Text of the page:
José Cárdenas: The Anne Rita Monahan foundation, also known as ARM, was established by its namesake, and an ovarian cancer fighter whose goal is to make other women aware of the disease. The foundation announced three recipients of their inaugural foundation scholarship. Joining me tonight is one recipient, Pilar Ramos, an ovarian cancer researcher at the Translational Genomics Research Institute, TGEN. Pilar, thank you for joining us on “Horizonte”. Sadly, Anne Rita Monahan has passed away. She has formed a foundation though while she was alive. You met her a few times. Tell us about her.
Pilar Ramos: Anne started the foundation in 2007. And at that time, she came to visit our labatory, stopped by a couple of times and just wanted to see what we were doing, our work.
José Cárdenas: And the foundation's been in existence for four years, but this is the first year of these particular awards. You're one of the recipients. How long have you been working at TGEN?
Pilar Ramos: Seven years. I was an intern for two and a half years.
José Cárdenas: Your experience with Arizona began as a high school exchange student. Right?
Pilar Ramos: Yes. 13 years ago.
José Cárdenas: And since then, you've come back and you've been pursuing studies at the Grand Canyon. Is that right? Grand Canyon College?
Pilar Ramos: Glendale community college.
José Cárdenas: And, after that, you're now in the doctoral program at ASU.
Pilar Ramos: Correct.
José Cárdenas: Tell us about what you've been focused on at TGEN.
Pilar Ramos: I'm actually working on a type of ovarian cancer that's a rare type. It's called small cell carcinoma of the ovary, and it affects very young women at an average age of 23 years old.
José Cárdenas: What led you to focus on this particular area?
Pilar Ramos: There is very little known about this cancer. There is very few choices of treatment for these patients.
José Cárdenas: Now, the Monahan foundation itself is focused generally on ovarian cancer or specifically on the kind of cancer that she was suffering or that you're researching?
Pilar Ramos: Well, the scholarship was established for students working on any type of gynecological cancer.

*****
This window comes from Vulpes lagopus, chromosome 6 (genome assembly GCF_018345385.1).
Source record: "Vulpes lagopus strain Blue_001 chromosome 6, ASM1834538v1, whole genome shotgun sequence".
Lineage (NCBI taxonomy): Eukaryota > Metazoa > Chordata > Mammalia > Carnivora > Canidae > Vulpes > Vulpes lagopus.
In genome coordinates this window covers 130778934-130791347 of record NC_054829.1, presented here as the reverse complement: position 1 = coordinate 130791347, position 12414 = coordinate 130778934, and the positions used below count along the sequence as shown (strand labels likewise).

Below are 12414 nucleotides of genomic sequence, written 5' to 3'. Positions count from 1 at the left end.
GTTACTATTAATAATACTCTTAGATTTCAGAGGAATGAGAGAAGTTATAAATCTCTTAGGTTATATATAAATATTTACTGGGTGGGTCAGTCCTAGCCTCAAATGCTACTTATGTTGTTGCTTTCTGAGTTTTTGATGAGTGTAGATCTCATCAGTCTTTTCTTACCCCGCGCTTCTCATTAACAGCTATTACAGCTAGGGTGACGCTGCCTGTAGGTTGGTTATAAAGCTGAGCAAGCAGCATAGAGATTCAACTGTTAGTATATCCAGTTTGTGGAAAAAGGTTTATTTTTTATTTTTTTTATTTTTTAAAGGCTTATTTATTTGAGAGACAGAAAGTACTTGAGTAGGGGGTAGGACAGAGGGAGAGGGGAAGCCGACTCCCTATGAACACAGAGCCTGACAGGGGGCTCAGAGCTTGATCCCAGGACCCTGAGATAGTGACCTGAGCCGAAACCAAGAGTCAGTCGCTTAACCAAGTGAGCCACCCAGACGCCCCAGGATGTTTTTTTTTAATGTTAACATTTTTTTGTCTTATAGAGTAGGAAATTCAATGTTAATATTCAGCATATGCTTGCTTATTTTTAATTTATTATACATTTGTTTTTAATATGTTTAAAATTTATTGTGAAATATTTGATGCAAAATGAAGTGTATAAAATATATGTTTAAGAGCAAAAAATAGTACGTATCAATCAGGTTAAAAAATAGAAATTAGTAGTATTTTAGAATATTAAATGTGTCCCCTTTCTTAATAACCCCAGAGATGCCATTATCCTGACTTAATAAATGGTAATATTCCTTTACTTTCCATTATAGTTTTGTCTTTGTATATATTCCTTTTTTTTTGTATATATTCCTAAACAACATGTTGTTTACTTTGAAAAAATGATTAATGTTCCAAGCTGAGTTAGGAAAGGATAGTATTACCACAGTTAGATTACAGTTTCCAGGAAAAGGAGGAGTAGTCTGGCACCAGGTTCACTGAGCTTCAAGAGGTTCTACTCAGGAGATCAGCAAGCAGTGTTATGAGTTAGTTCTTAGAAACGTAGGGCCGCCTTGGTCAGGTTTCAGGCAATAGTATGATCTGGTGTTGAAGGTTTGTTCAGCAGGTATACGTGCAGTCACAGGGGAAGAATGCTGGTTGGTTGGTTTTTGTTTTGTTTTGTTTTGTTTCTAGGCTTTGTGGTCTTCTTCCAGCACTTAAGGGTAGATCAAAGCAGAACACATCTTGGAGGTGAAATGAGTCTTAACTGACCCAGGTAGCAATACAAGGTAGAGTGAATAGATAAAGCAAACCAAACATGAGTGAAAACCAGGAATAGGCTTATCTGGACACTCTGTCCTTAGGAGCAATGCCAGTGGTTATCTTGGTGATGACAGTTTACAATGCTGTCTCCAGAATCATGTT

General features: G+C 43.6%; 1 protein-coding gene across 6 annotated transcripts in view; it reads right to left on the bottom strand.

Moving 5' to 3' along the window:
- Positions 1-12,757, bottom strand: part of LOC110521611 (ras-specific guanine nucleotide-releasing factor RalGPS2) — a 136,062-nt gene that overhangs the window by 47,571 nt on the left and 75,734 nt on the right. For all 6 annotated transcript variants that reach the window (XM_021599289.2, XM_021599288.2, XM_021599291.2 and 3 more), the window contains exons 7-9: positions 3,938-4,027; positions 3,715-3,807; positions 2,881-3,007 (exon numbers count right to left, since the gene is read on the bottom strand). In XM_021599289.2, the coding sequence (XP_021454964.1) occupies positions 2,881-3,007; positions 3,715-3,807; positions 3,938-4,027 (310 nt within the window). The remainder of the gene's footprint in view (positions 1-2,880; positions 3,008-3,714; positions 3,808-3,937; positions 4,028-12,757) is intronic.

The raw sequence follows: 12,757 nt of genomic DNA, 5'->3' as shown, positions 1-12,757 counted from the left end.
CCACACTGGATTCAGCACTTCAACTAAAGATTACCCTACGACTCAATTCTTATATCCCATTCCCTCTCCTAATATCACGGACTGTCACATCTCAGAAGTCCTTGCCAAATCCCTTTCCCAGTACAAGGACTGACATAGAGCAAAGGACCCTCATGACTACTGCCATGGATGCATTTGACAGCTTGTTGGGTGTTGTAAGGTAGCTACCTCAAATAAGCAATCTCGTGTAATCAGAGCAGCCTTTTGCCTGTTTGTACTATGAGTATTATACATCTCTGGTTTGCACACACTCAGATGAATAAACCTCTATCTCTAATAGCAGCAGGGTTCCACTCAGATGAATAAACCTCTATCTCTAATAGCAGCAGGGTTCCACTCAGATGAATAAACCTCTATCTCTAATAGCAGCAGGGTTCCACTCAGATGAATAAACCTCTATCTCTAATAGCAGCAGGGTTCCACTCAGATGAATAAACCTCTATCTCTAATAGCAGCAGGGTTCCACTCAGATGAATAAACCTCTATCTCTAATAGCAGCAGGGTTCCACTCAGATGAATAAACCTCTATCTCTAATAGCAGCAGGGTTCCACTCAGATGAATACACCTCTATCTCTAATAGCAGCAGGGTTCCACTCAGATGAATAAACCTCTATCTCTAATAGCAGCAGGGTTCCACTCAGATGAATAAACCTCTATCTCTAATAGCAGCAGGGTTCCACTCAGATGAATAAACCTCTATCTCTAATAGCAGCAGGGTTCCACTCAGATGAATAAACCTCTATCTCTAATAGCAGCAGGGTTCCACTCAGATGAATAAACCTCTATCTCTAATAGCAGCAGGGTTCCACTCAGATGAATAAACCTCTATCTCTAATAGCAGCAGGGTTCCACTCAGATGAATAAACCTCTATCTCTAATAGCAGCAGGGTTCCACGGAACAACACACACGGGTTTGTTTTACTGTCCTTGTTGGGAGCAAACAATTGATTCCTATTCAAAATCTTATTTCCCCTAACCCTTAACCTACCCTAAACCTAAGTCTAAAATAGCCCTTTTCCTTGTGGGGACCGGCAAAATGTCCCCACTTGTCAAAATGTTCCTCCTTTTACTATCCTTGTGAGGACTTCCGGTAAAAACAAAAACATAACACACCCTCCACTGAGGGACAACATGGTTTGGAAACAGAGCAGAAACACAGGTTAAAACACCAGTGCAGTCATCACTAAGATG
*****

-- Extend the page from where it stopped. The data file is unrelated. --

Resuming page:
José Cárdenas: Tell us a little more about this particular cancer that you're researching and its impact. How widespread is it?
Pilar Ramos: It's very rare, which makes it very difficult to work on, but we have been very successful at finding samples from patients which then allows us to do our research and try to find genetic aberrations in these tumors that we can hopefully use to develop new therapies for these patients.
José Cárdenas: I know it's gotten very high tech. There has been a lot of stuff in the newspapers about the equipment and technology. Can you give us simple explanation about how you identify the aberrations?
Pilar Ramos: We're currently using sequencing technologies to sequence the DNA and RNA of tumor samples from these patients.
José Cárdenas: As I understand, one of the benefits of an institute like TGEN and its ability to study rare cancers is because those cancers don't get much attention from the pharmaceutical companies because there aren't enough people affected to warrant the expenditure of money by them.
Pilar Ramos: We work on all types of cancer from the common cancers like breast cancer to a few of the rare ones such as small cell carcinoma of the ovary. So we’re lucky in that sense that we get to work on both ends.
José Cárdenas: The foundation has some events coming up. Specifically there's something coming up called Tea for Teal. So give us some information about that.When it is going to happen and what it is all about.
Pilar Ramos: Tea for Teal is an event that happens every year, and this year it's taking place at the Doubletree Resort by Hilton at Scottsdale, and this Saturday from 2:00 to 5:00 p.m. It's a fundraising event, there and they will also present the scholarship awards.
José Cárdenas: Pilar, congratulations on your award and thank you for joining us on "Horizonte" to talk about your work at TGEN.
Pilar Ramos: Thank you very much.